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Reach to launch seven new regional websites and hire 46 journalists in major digital expansion

Mirror, Express and Star publisher Reach has said it will launch at least seven new regional news websites next year and recruit 46 journalists in a “significant expansion” of its digital network.

The publisher will launch websites under its “Live” branding covering Sunderland, County Durham, Sheffield, North Yorkshire, Bradford, Newport and Bolton.

Alongside its existing Leeds Live website, Reach said the new sites will mean it will have a dedicated local presence across the whole of Yorkshire and represent a “major new investment”.

The new hires will take up permanent roles, the publisher has said.

The move will see Reach directly challenge rival publishers such as JPI Media (formerly Johnston Press) which owns the Yorkshire Post, Yorkshire Evening Post, Sheffield Star and Sunderland Echo, and Newsquest, which owns the Northern Echo, Durham Advertiser and Bolton News.

The announcement comes as Reach is understood to be the frontrunner in negotiations to buy JPI Media’s 200 regional titles, reportedly outbidding Newsquest’s tabled £50m offer.

Reach’s first “Live” website was launched in 2015 with Belfast Live, a title which Reach said has grown to over 11m monthly page views despite it having no previous foothold in the region.

The Live model splits the digital news operation from the print operation in regions where the publisher already has a print presence, such as in Birmingham where the Post team and Live team are separate.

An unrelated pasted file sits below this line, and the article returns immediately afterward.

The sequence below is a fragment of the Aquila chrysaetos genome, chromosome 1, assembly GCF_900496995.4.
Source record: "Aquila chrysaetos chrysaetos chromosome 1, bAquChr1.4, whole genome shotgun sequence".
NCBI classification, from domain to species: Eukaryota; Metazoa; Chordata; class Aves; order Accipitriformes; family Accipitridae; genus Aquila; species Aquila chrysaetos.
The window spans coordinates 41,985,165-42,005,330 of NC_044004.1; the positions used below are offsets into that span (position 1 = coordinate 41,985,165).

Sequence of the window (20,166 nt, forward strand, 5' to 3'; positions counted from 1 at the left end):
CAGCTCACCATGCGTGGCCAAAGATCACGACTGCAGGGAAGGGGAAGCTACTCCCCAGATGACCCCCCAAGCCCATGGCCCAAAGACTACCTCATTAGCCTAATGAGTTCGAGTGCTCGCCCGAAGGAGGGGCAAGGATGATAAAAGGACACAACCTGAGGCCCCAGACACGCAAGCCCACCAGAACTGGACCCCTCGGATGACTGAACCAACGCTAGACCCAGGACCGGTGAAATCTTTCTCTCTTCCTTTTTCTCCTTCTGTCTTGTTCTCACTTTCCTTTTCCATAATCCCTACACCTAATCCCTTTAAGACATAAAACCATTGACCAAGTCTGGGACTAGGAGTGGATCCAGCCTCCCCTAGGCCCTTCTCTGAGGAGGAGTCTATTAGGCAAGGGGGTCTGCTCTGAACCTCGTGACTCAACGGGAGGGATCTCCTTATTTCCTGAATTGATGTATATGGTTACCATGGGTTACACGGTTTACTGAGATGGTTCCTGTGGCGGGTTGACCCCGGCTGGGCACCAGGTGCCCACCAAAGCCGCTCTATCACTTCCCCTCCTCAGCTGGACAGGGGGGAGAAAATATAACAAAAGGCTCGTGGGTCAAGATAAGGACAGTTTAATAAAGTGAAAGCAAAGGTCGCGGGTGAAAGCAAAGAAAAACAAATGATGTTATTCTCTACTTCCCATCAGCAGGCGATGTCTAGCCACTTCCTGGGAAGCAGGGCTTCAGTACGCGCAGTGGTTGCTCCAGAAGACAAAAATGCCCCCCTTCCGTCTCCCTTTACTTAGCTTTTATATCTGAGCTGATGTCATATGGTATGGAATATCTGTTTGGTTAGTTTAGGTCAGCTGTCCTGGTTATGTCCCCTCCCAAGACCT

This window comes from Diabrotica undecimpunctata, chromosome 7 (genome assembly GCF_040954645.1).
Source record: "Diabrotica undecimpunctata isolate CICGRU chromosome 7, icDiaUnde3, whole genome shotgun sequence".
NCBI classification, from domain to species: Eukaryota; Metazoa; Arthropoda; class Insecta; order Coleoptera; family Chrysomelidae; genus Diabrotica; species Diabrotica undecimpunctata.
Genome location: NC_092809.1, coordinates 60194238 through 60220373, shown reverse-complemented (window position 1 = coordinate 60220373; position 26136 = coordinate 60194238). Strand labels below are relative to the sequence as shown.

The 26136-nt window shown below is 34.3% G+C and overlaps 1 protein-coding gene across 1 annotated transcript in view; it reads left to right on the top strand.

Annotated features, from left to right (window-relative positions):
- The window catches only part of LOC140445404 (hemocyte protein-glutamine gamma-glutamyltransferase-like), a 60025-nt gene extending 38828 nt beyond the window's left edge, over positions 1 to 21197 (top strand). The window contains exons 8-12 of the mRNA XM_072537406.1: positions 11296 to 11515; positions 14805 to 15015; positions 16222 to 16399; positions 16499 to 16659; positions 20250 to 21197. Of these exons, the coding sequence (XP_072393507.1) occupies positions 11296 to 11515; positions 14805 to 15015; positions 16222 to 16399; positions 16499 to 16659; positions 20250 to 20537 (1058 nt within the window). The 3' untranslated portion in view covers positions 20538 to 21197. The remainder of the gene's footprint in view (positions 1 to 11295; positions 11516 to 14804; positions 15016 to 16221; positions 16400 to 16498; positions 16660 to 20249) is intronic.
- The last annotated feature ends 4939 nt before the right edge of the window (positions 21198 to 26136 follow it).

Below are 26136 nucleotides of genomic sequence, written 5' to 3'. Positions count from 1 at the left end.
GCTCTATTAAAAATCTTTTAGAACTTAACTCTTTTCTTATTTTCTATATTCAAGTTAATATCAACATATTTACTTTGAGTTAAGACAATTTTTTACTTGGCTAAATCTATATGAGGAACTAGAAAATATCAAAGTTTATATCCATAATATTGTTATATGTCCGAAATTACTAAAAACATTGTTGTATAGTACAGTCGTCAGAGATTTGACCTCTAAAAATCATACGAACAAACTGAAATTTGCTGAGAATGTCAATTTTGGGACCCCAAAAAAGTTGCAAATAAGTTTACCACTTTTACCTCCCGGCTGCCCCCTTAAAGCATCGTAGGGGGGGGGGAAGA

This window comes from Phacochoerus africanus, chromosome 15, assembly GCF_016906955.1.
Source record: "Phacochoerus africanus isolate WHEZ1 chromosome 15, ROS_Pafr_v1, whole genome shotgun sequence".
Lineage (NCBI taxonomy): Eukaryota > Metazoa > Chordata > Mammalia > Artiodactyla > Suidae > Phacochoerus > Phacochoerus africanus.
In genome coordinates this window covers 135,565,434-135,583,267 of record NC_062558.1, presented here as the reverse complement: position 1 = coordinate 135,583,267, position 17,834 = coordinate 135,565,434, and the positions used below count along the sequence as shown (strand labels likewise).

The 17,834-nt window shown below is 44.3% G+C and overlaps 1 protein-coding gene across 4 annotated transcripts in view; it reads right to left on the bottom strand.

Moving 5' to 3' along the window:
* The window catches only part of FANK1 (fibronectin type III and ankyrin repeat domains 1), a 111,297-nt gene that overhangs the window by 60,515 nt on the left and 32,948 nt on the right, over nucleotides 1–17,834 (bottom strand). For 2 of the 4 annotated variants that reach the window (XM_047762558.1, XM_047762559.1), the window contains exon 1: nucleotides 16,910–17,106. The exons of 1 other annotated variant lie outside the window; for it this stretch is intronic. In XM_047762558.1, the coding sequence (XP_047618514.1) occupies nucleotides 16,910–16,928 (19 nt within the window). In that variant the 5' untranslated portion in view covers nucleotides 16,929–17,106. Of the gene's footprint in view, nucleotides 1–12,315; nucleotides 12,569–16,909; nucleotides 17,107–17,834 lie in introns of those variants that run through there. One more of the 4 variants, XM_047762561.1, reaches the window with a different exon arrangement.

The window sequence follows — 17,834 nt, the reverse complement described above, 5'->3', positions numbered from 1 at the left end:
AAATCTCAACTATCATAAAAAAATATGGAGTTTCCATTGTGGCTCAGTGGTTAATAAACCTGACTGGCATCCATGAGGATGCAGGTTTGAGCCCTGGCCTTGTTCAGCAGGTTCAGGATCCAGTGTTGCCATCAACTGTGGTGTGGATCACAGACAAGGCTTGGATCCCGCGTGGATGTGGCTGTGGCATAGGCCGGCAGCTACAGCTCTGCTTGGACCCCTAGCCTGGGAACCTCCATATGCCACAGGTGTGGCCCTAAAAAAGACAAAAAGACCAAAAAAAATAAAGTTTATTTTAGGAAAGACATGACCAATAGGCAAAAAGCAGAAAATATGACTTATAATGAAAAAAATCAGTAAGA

Reach chief executive Jim Mullen said: “We have already seen rapid growth across the entire Live network this year, including in cases where we’ve established completely new brands and grown new audiences.

“Our digital regional proposition presents a major opportunity to expand our readership even further with the Live brand. Now is the time to expand this proven model on an even bigger scale and bring our journalism to even more communities across the country.”

Group editor-in-chief Lloyd Embley added:  “We know that readers today trust our regional journalism more than ever.

“We are also confident that we know better than the rest how to grow an engaged online audience – so it is really exciting to be able to put our money where our mouth is and make this kind of investment.

“What better way could there be to demonstrate our confidence in the future of local news?”

Reach said that as part of the investment some existing Live news websites will “see editorial expansion”, with teams at Edinburgh Live and Glasgow Live set to boost their numbers.

Under the expansion, Neil Hodgkinson has been named editor-in-chief of Yorkshire and Humber, and Helen Dalby has taken the role of editor-in-chief for the North East.

Reach said Dalby is its first regional editor-in-chief to “rise through the ranks as a digital journalist”.

The new sites are expected to go live in 2020, with the first launches scheduled as early as February.

Picture: Reach

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4 thoughts on “Reach to launch seven new regional websites and hire 46 journalists in major digital expansion”